What's happened to the Museum of the Confederacy?





For more than a century, The Museum of the Confederacy’s home was in Richmond, the capital of the Confederacy during the Civil War.
Housed downtown in the White House of the Confederacy, President Jefferson Davis’ home during the war, the museum, the institution has become the repository of all things relating to the Civil War. But its location in Richmond was also a problem, too: the nearby Virginia Commonwealth University Medical Center kept growing and growing, literally engulfing the museum’s home.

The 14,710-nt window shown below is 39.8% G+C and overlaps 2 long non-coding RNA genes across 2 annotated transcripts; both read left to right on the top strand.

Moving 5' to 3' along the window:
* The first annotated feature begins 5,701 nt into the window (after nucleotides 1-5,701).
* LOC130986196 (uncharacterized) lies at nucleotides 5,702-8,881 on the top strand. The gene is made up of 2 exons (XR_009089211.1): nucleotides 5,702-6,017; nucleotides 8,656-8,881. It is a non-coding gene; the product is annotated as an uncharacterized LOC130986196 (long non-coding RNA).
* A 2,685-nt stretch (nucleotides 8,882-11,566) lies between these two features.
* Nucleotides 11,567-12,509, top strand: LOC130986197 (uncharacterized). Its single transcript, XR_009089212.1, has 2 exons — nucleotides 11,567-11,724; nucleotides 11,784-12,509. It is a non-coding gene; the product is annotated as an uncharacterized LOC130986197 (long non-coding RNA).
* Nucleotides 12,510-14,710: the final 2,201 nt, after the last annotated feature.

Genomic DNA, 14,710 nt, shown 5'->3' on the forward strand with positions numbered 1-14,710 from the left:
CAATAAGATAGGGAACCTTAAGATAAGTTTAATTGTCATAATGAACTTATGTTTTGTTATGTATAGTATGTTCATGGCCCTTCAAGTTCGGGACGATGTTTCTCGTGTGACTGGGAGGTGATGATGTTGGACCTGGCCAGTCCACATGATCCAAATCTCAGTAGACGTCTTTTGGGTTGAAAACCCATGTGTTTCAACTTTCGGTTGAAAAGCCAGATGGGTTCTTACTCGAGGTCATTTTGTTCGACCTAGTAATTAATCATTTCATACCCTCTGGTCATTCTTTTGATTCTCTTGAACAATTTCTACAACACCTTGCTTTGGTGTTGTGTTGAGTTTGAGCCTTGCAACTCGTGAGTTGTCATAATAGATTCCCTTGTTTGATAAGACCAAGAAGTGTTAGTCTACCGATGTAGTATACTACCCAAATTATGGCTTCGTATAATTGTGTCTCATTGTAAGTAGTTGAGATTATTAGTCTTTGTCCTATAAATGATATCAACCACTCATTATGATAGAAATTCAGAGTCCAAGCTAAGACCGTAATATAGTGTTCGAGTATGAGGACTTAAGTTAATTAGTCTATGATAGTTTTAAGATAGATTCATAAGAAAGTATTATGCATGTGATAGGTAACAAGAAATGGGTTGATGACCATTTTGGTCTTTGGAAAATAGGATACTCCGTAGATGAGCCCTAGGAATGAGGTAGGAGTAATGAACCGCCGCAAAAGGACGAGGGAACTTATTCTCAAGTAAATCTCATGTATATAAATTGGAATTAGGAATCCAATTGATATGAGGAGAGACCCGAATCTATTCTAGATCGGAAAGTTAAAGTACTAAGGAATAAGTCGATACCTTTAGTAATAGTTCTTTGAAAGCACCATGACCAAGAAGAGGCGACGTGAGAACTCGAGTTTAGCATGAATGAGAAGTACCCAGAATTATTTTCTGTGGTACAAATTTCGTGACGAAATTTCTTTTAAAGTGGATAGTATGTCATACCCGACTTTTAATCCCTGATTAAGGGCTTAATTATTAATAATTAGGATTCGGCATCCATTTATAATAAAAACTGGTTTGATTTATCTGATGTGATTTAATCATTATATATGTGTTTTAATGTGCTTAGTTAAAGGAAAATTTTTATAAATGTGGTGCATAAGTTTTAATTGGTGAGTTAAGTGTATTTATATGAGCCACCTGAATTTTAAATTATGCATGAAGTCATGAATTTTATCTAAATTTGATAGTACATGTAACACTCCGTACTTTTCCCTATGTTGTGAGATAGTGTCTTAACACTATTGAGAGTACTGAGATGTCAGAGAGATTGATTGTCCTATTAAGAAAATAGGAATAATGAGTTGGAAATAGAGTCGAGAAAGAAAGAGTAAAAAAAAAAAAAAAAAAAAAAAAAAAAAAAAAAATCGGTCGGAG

And as time went on, fewer and fewer visitors made the trek to downtown Richmond to view the world’s premier collection of Civil War memorabilia. Last year, the museum’s board of directors approved a unique plan to take the institution into the 21st century: split up the collection over four sites in the state and create a “distributed museum,” in the jargon of the museum industry.

That was good news for Appomattox, the home of the Appomattox Court House National Historical Park where Gen. Robert E. Lee and the Confederacy’s Army of Northern Virginia surrendered to Gen. U.S. Grant and the Army of the Potomac in April 1865. Officials soon announced that Appomattox would be the site of one of the four museum, along with Fort Monroe in Tidewater, the White House of the Confederacy in Richmond and the Fredericksburg area.


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